Thomas Jefferson Papers

To Thomas Jefferson from Sarah McKean Irujo, 24 March 1802

From Sarah McKean Irujo

Thursday March 24th. 1802.

Madame d’Irujo presents her respectful compliments to Mr Jefferson, & has the honor to send him by the bearer, two dozen bottles of sweet Paxarete wine, which the Chevalier has spoken of, to Mr Jefferson.

Madame d’—. would have had the pleasure to have sent it sooner, but being disturb’d in comeing from Philadelphia; waited till it became sufficiently fine to be presented.

RC (DLC); at foot of text: “Mr Jefferson”; endorsed by TJ as received 25 Mch.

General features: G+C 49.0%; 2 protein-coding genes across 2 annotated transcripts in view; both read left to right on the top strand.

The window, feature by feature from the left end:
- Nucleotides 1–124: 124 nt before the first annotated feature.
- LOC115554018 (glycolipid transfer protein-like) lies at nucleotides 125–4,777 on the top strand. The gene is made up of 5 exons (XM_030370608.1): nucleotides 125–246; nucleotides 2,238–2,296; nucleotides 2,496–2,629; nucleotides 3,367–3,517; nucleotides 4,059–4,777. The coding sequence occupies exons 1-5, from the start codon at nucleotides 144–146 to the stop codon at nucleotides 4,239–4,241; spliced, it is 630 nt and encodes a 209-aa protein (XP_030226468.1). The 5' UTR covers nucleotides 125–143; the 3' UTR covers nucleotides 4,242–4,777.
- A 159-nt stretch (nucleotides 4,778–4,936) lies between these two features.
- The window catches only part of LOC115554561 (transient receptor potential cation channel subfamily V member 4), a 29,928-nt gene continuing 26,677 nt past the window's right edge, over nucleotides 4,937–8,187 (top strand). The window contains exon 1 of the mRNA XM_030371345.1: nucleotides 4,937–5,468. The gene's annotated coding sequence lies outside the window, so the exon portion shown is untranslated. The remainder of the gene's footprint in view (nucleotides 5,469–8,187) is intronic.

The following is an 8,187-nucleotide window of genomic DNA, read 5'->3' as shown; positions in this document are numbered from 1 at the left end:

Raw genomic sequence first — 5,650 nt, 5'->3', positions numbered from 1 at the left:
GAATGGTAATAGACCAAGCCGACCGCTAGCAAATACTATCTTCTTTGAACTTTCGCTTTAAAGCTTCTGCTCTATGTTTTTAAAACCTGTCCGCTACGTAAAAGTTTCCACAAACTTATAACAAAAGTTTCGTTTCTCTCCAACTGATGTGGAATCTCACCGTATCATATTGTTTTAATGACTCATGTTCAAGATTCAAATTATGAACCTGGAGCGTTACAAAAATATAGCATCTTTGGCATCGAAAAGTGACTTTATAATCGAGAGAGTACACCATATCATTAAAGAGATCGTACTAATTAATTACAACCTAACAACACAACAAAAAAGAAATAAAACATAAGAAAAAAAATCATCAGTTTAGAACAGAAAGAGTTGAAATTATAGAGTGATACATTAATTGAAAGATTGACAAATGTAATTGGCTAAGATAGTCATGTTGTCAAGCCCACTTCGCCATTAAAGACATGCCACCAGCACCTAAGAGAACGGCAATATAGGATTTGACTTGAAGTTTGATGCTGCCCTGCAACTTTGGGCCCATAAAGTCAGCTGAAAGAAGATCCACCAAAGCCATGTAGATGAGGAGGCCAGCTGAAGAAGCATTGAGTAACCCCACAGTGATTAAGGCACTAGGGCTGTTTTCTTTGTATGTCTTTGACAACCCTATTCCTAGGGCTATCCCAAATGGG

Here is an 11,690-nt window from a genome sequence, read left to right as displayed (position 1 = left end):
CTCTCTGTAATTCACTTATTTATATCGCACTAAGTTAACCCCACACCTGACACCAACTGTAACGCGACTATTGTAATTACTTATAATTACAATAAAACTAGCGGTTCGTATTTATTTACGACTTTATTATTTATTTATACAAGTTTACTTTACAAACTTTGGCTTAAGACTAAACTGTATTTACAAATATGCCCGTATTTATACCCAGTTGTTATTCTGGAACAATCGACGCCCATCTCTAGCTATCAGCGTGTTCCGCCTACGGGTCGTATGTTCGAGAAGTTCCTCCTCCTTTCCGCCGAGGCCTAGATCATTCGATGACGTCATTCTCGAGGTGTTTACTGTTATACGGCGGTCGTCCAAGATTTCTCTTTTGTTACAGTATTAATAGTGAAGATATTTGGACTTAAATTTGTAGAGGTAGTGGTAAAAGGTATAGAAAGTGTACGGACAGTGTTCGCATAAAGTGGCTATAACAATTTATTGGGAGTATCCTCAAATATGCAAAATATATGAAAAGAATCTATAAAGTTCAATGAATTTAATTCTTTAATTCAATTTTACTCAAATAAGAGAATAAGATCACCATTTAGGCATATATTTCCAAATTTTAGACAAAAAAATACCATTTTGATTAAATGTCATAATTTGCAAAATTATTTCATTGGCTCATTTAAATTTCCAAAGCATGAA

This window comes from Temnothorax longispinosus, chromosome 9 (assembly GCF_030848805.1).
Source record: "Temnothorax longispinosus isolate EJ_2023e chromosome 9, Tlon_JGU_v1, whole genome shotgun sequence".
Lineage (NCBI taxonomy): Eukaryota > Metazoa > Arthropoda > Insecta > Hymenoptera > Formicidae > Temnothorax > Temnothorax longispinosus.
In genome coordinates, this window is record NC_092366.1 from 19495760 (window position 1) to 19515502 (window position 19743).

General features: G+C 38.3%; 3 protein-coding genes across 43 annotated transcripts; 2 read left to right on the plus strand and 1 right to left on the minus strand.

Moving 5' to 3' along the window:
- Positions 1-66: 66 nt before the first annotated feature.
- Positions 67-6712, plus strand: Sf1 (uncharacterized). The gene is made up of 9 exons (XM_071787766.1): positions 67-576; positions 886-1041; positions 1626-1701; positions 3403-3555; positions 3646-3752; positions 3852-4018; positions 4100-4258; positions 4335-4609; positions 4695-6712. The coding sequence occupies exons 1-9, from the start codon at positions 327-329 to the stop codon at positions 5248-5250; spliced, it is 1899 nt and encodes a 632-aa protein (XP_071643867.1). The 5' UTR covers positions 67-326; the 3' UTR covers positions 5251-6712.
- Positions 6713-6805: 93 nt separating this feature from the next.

Sarah (Sally) McKean Irujo (1777–1841) was the daughter of Pennsylvania politician Thomas McKean and his second wife, Sarah Armitage McKean. In June 1796, Sally met the recently arrived Spanish minister plenipotentiary to the United States, Carlos Martínez de Irujo. Writing to his daughter Maria in 1797, TJ said of “Miss Mckain” that she “sings better than any body I have heard in America, and is otherwise well accomplished” (Vol. 29:314). Sally and Irujo married in Philadelphia in April 1798. After the wedding, Harrison Gray Otis reported to his wife that the Spanish diplomat had “finished & executed his treaty with Miss McKean in the Romish Chapel—The ceremony was performed with due Castilian and diplomatic Gravity, after which the parties went into the country where it is probable, they threw off their Robes of Office, & cemented the new alliance” (quoted in Carrie Rebora Barratt and Ellen G. Miles, Gilbert Stuart [New York, 2004], 246). The couple’s first child, a boy, died in infancy. A daughter, Narcisa Maria Luisa, was born in 1800. The family moved to Washington in 1802, after the reversal of Irujo’s recall to Spain, and in December of that year she gave birth to a son they named Carlos Fernando. When King Carlos IV made Irujo the first marqués of Casa-Irujo in December 1802, Sally became a marquesa (marchioness). By 1804, TJ’s administration became frustrated with Irujo and asked the Spanish to remove him as minister. The Irujos left the United States in 1808, and Sally resided in Spain for the rest of her life. As indicated by Otis’s comment about the wedding quoted above, she had converted to the Catholic faith to marry Irujo. Her son’s application for membership in the Order of Carlos III, a Spanish religious order, contained assertions that Sally and her parents had all been baptized as Roman Catholics in childhood and that Thomas McKean and Sarah Armitage were married in St. Augustine’s, a Catholic church in Philadelphia. The family was not Catholic, however. Their active Presbyterianism was well known and formed a prominent part of Thomas McKean’s personal and political identity. William Cobbett made much of that issue during the 1799 Pennsylvania gubernatorial election, questioning the sincerity of Sally McKean’s conversion and branding her father a hypocrite for allowing her to renounce the faith of her childhood to marry a Spanish grandee (Roberdeau Buchanan, Genealogy of the McKean Family of Pennsylvania [Lancaster, Pa., 1890], 21, 112, 123–4, 133–8, 187–9; Eric Beerman, “Spanish Envoy to the United States [1796–1809]: Marques de Casa Irujo and his Philadelphia Wife Sally McKean,” The Americas, 37 [1981], 448, 449, 451, 452, 453; Rowe, McKean description begins G. S. Rowe, Thomas McKean, The Shaping of an American Republicanism, Boulder, Colo., 1978 description ends , 300, 309, 474n; Kenneth W. Keller, “Rural Politics and the Collapse of Pennsylvania Federalism,” APS, Transactions, 72 [1982], 30, 32–4, 50; William Cobbett, Porcupine’s Works; Containing Various Writings and Selections, Exhibiting a Faithful Picture of the United States of America, 12 vols. [London, 1801], 9:314–15; 11:22–3; William B. Miller, “Presbyterian Signers of the Declaration of Independence,” Journal of the Presbyterian Historical Society, 36 [1958], 167–9; Philadelphia North American, 6 Apr. 1841; Barratt and Miles, Gilbert Stuart, 247; Madison, Papers description begins William T. Hutchinson, Robert A. Rutland, J. C. A. Stagg, and others, eds., The Papers of James Madison, Chicago and Charlottesville, 1962–, 32 vols. Sec. of State Ser., 1986–, 8 vols. Pres. Ser., 1984–, 6 vols. Ret. Ser., 2009–, 1 vol. description ends , Sec. of State Ser., 8:223–4; ANB description begins John A. Garraty and Mark C. Carnes, eds., American National Biography, New York and Oxford, 1999, 24 vols. description ends , s.v. “McKean, Thomas”; Vol. 35:392–3).

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